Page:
Cloud Computing

Cloud: Terminology
• Utility Computing: the packaging of computing resources, such as computation and storage, as a metered service similar to a physical public utility (such as electricity, water, natural gas, or telephone network). • Grid Computing: broad umbrella term in distributed computing. Usage here – collection of networked “commodity” computing hardware. Definition causing most cloud confusion is “the creation of a ‘virtual supercomputer’ by using a network of geographically dispersed computers.” • Cloud Computing: In many ways, simply a buzzword used to repackage grid computing and utility computing. • Platform as a Service

Why now? (versus then…)
“The prices of computation begin at around $500 per MCPS for manual computations and decline to around $6x10–11 per MCPS by 2006 (all in 2006 prices), which is a decline of a factor of seven trillion.”

Two Centuries of Productivity Growth in Computing WILLIAM D. NORDHAUS Journal of Economic History, March 2007

Why now? (versus then…) cont
• As computing power increased while cost declined:
– Computation housed centrally in large multiuser mainframes – Multi-user minicomputers, dumb terminals – Single-user personal computers – Minicomputers lose role in favor of, essentially, increasingly powerful, networked personal computers – Grids/clouds of commodity hardwar emerge
“Prices for the 9370, which I.B.M. first shipped last summer, range from $68,000 to $900,000.” The New York Times March 29, 1988

Cloud Benefits
• Location of infrastructure in areas with lower costs of space and electricity. • Sharing of peak-load capacity among a large pool of users, improving overall utilization. • Separation of infrastructure maintenance duties from domain-specific application development. • Economies of scale associated with acquisition, management and maintenance of infrastructure. • Separation of application code from physical resources.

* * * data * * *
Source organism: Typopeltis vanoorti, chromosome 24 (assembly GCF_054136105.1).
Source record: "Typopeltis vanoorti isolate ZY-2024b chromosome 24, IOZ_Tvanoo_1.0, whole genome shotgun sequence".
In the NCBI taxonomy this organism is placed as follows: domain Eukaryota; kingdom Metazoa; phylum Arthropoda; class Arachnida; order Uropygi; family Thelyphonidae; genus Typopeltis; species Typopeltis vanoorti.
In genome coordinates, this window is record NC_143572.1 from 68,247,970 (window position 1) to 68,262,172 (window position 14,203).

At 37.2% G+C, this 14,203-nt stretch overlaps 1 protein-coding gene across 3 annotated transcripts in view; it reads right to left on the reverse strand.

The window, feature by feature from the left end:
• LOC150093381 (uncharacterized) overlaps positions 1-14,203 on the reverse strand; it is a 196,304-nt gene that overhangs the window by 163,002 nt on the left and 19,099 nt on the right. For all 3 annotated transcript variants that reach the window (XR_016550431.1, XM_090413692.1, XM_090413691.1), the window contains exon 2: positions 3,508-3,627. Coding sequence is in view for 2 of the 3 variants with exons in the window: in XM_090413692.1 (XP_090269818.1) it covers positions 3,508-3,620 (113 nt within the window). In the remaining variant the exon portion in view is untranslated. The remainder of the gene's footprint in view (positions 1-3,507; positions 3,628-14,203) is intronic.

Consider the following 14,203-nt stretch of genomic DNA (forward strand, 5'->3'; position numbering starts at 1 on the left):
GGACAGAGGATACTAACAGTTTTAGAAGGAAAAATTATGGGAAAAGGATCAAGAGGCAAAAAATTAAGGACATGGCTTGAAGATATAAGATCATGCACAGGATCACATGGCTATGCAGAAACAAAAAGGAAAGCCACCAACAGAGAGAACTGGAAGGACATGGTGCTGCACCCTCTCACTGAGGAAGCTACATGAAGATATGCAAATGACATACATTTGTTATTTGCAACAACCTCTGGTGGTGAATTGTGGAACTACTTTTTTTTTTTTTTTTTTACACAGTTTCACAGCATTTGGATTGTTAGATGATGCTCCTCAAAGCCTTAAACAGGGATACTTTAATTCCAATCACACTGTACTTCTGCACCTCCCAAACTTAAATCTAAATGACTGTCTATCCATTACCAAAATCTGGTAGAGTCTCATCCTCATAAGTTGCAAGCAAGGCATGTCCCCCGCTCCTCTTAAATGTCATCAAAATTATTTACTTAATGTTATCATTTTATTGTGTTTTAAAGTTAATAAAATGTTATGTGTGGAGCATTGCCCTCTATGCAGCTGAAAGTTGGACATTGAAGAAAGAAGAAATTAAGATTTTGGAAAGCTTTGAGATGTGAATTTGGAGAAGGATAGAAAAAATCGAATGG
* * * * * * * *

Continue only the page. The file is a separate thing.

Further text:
Cloud Drawbacks
• Specific clouds have specific drawbacks (technology set, flexibilty) • Few offered SLAs (rapidly changing) • All limit flexibility relative to purchasing and managing internal infrastructure

Learn by Example: AWS
• Amazon Elastic Compute Cloud (EC2)
– Features:
• Elastic - Increase or decrease capacity within minutes by dynamically commissioning one, hundreds or even thousands of server instances simultaneously. • Completely Controlled • Flexible, reliable, failure resistant, secure • Full SLA

– Pricing:
• $0.10/Hour - Small Instance (Default - 1.7 GB of memory, 1 EC2 Compute Unit, 160 GB of instance storage, 32-bit platform) • And – you only pay for it when it is running..

Web Services

Web Services: Terminology
• W3C defines a “web service” as “a software system designed to support interoperable Machine to Machine interaction over a network.” • Also, “web services” are commonly the Internet/externally facing component of a service oriented architecture (SOA). • SOA is the practice of sequestering core business functions into independent services that don’t change frequently. These services are glorified functions that are called by one or more presentation programs. The presentation programs are volatile bits of software that present data to, and accept data from, various users.

Web Services: Examples

Address Information APIs Delivery Information APIs Rate Calculators APIs Shipping Labels APIs Carrier Pickup™ APIs

Maps API Docs API

Payroll API

PanOptic-X OnDemand

Forecasts vary, but are significant
• “…by 2011, 25% of new business software will be delivered as SaaS.”
Gartner

Credit: IDC, SaaS Market Opportunity

• Deutsche Bank projects that the SaaS market will be $30 billion by Deutsche Bank: 2013. “Software-as-a-Service:
Opening Eyes in ’07; Half the Market in ’13,”

This won’t affect my company…
CRM WEB ANALYTICS VIDEO CONFERENCING

HR (PAYROLL, EXPENSE, TALENT MGMT)

ERP, ACCOUNTING

Learn by Example:
clario™
clarioanalytics.com

Questions?